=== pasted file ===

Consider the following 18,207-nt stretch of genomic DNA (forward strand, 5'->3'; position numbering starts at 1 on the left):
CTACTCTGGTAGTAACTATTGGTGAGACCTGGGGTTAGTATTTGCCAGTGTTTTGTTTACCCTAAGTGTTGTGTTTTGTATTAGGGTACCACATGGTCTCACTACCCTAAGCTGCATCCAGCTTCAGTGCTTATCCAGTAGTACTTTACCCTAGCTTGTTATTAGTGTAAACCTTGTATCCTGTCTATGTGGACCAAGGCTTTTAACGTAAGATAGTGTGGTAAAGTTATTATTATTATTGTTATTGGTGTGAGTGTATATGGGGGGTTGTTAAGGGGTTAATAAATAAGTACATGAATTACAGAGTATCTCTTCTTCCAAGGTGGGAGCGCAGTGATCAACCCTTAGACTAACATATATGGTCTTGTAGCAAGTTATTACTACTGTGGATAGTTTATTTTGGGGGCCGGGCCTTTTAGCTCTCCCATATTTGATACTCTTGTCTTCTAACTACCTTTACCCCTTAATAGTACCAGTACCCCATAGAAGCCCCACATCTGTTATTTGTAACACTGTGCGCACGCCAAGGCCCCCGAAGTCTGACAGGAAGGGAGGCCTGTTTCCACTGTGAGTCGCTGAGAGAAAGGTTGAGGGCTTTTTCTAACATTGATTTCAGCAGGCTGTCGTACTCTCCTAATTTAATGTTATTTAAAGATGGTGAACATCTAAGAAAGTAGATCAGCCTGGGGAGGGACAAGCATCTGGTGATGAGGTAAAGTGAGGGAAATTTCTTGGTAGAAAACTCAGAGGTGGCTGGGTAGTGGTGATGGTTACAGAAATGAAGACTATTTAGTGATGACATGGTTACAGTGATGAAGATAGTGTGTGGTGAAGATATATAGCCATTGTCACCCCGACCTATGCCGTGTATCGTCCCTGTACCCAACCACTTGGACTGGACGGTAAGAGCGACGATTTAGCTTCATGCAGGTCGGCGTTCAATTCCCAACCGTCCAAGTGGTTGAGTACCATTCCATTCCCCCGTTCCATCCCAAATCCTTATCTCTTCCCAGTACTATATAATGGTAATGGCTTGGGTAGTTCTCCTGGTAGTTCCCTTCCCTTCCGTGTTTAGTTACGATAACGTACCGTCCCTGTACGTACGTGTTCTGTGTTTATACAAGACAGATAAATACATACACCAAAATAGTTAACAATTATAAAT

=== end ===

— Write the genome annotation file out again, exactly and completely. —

Consider the following 18,207-nt stretch of genomic DNA (forward strand, 5'->3'; position numbering starts at 1 on the left):
CTACTCTGGTAGTAACTATTGGTGAGACCTGGGGTTAGTATTTGCCAGTGTTTTGTTTACCCTAAGTGTTGTGTTTTGTATTAGGGTACCACATGGTCTCACTACCCTAAGCTGCATCCAGCTTCAGTGCTTATCCAGTAGTACTTTACCCTAGCTTGTTATTAGTGTAAACCTTGTATCCTGTCTATGTGGACCAAGGCTTTTAACGTAAGATAGTGTGGTAAAGTTATTATTATTATTGTTATTGGTGTGAGTGTATATGGGGGGTTGTTAAGGGGTTAATAAATAAGTACATGAATTACAGAGTATCTCTTCTTCCAAGGTGGGAGCGCAGTGATCAACCCTTAGACTAACATATATGGTCTTGTAGCAAGTTATTACTACTGTGGATAGTTTATTTTGGGGGCCGGGCCTTTTAGCTCTCCCATATTTGATACTCTTGTCTTCTAACTACCTTTACCCCTTAATAGTACCAGTACCCCATAGAAGCCCCACATCTGTTATTTGTAACACTGTGCGCACGCCAAGGCCCCCGAAGTCTGACAGGAAGGGAGGCCTGTTTCCACTGTGAGTCGCTGAGAGAAAGGTTGAGGGCTTTTTCTAACATTGATTTCAGCAGGCTGTCGTACTCTCCTAATTTAATGTTATTTAAAGATGGTGAACATCTAAGAAAGTAGATCAGCCTGGGGAGGGACAAGCATCTGGTGATGAGGTAAAGTGAGGGAAATTTCTTGGTAGAAAACTCAGAGGTGGCTGGGTAGTGGTGATGGTTACAGAAATGAAGACTATTTAGTGATGACATGGTTACAGTGATGAAGATAGTGTGTGGTGAAGATATATAGCCATTGTCACCCCGACCTATGCCGTGTATCGTCCCTGTACCCAACCACTTGGACTGGACGGTAAGAGCGACGATTTAGCTTCATGCAGGTCGGCGTTCAATTCCCAACCGTCCAAGTGGTTGAGTACCATTCCATTCCCCCGTTCCATCCCAAATCCTTATCTCTTCCCAGTACTATATAATGGTAATGGCTTGGGTAGTTCTCCTGGTAGTTCCCTTCCCTTCCGTGTTTAGTTACGATAACGTACCGTCCCTGTACGTACGTGTTCTGTGTTTATACAAGACAGATAAATACATACACCAAAATAGTTAACAATTATAAAT